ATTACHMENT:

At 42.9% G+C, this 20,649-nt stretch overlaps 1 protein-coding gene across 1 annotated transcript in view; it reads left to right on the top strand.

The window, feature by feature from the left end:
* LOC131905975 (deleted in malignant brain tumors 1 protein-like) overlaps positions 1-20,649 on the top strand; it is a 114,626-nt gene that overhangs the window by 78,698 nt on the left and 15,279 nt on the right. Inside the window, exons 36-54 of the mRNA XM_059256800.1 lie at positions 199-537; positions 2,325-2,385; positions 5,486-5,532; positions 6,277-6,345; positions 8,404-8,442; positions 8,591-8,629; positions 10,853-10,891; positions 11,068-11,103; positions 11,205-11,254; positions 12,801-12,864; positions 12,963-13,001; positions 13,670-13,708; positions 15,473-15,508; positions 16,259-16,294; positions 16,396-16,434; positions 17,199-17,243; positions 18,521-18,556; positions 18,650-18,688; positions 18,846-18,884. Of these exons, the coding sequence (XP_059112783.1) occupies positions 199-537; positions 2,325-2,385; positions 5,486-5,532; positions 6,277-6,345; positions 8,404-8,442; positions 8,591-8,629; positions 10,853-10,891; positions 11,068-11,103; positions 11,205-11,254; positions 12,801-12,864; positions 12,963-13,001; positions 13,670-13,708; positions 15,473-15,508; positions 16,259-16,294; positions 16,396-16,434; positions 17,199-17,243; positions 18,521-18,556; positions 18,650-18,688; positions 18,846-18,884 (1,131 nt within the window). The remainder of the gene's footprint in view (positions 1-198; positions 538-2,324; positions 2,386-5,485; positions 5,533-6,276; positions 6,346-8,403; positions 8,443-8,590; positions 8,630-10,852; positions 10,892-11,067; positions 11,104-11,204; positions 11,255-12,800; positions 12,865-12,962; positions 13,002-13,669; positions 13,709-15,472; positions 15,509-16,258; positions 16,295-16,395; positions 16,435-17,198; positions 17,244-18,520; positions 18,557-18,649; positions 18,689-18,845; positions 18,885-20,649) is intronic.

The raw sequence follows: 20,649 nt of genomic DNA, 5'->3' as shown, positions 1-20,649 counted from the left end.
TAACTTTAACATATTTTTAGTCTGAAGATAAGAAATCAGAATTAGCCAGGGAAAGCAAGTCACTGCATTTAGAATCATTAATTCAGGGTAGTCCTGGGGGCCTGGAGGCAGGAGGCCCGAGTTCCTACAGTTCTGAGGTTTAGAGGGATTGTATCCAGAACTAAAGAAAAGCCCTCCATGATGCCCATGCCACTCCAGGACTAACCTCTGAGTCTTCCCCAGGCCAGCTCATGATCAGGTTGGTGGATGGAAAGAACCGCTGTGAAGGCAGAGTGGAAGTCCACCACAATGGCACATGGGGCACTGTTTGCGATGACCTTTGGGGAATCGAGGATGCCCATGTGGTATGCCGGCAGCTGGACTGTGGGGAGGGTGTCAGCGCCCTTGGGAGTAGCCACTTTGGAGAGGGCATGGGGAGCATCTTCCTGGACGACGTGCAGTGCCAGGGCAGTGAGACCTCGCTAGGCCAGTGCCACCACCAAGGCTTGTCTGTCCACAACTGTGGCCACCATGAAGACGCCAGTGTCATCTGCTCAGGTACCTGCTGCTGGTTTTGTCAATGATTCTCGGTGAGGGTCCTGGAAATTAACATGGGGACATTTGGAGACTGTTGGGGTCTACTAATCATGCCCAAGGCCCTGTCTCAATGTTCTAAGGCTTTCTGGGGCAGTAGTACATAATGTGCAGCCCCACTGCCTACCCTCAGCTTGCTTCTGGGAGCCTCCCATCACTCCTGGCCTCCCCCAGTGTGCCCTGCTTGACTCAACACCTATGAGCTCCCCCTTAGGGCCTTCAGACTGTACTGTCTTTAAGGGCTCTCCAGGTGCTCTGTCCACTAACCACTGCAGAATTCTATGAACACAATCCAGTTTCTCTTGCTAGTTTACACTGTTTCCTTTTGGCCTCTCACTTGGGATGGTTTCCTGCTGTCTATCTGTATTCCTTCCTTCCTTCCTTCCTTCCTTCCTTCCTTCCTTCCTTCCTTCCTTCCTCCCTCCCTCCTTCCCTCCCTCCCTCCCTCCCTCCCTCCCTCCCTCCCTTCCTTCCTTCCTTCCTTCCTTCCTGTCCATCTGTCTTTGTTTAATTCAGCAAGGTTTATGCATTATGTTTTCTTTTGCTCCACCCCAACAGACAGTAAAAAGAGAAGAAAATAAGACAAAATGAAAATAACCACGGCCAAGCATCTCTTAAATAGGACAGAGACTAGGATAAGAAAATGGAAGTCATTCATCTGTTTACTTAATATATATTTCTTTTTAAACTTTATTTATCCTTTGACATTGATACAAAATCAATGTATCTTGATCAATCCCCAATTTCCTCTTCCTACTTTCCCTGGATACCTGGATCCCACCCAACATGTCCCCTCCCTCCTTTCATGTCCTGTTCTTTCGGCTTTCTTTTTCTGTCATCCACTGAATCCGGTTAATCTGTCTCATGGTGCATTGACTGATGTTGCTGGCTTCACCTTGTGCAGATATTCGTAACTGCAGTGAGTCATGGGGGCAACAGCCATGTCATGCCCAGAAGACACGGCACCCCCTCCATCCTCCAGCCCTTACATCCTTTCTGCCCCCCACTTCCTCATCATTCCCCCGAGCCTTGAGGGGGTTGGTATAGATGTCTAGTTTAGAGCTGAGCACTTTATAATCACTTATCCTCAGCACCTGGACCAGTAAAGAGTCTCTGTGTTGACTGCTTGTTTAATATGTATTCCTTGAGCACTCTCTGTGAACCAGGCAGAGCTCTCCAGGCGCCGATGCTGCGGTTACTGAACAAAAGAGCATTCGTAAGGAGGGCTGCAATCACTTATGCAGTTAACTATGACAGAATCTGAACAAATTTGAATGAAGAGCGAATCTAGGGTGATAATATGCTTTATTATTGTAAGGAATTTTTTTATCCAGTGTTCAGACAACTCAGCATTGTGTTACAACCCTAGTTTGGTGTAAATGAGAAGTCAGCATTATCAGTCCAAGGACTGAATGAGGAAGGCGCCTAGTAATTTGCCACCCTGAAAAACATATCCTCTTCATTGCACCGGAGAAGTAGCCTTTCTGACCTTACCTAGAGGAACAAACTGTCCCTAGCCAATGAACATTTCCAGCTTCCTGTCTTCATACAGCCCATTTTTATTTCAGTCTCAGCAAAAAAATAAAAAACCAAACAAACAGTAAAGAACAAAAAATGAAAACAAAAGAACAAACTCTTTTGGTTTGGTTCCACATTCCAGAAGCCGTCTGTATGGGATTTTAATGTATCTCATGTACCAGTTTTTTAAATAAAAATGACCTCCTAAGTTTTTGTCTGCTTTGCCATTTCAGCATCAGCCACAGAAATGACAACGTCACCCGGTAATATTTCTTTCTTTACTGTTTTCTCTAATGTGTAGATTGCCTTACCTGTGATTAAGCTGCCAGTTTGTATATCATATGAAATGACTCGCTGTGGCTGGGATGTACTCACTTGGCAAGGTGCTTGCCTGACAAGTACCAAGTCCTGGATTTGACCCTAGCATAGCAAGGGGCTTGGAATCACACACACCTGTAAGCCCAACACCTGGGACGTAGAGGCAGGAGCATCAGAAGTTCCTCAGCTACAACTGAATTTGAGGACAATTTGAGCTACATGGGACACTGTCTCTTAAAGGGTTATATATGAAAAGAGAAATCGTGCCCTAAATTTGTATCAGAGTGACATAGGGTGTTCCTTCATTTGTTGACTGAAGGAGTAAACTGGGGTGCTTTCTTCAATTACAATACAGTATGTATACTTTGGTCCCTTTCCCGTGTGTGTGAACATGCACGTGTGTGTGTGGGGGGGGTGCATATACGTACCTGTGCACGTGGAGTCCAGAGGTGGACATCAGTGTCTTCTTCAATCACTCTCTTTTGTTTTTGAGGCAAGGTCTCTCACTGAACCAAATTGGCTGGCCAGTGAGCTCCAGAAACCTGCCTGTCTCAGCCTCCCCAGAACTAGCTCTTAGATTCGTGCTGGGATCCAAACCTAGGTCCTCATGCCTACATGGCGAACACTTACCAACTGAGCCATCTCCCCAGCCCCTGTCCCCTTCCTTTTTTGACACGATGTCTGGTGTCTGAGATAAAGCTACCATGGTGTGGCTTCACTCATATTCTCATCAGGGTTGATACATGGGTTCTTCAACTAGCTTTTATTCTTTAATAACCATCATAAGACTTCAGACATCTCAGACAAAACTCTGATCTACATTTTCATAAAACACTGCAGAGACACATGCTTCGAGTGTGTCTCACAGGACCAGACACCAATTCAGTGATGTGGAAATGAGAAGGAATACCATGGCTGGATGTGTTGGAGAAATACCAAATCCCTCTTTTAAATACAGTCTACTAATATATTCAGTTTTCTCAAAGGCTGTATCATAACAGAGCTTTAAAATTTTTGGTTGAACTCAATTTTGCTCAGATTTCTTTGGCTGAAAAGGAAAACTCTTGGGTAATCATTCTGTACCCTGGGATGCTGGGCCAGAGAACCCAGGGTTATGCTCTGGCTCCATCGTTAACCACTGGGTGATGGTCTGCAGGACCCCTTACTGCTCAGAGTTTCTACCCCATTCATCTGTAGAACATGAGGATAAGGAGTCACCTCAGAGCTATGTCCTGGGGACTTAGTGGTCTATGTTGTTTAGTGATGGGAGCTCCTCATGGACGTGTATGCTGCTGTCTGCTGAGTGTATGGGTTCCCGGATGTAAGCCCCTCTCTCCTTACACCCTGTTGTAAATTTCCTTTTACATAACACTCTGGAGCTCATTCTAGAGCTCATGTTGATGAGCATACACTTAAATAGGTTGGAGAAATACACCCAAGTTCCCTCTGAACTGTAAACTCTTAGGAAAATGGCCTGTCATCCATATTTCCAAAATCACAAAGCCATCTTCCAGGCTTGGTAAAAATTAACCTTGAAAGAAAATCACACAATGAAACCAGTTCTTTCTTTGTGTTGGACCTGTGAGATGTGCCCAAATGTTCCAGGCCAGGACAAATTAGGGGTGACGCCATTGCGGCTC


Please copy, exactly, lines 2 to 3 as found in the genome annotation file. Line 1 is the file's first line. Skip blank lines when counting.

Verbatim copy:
The window, feature by feature from the left end:
* LOC131905975 (deleted in malignant brain tumors 1 protein-like) overlaps positions 1-20,649 on the top strand; it is a 114,626-nt gene that overhangs the window by 78,698 nt on the left and 15,279 nt on the right. Inside the window, exons 36-54 of the mRNA XM_059256800.1 lie at positions 199-537; positions 2,325-2,385; positions 5,486-5,532; positions 6,277-6,345; positions 8,404-8,442; positions 8,591-8,629; positions 10,853-10,891; positions 11,068-11,103; positions 11,205-11,254; positions 12,801-12,864; positions 12,963-13,001; positions 13,670-13,708; positions 15,473-15,508; positions 16,259-16,294; positions 16,396-16,434; positions 17,199-17,243; positions 18,521-18,556; positions 18,650-18,688; positions 18,846-18,884. Of these exons, the coding sequence (XP_059112783.1) occupies positions 199-537; positions 2,325-2,385; positions 5,486-5,532; positions 6,277-6,345; positions 8,404-8,442; positions 8,591-8,629; positions 10,853-10,891; positions 11,068-11,103; positions 11,205-11,254; positions 12,801-12,864; positions 12,963-13,001; positions 13,670-13,708; positions 15,473-15,508; positions 16,259-16,294; positions 16,396-16,434; positions 17,199-17,243; positions 18,521-18,556; positions 18,650-18,688; positions 18,846-18,884 (1,131 nt within the window). The remainder of the gene's footprint in view (positions 1-198; positions 538-2,324; positions 2,386-5,485; positions 5,533-6,276; positions 6,346-8,403; positions 8,443-8,590; positions 8,630-10,852; positions 10,892-11,067; positions 11,104-11,204; positions 11,255-12,800; positions 12,865-12,962; positions 13,002-13,669; positions 13,709-15,472; positions 15,509-16,258; positions 16,295-16,395; positions 16,435-17,198; positions 17,244-18,520; positions 18,557-18,649; positions 18,689-18,845; positions 18,885-20,649) is intronic.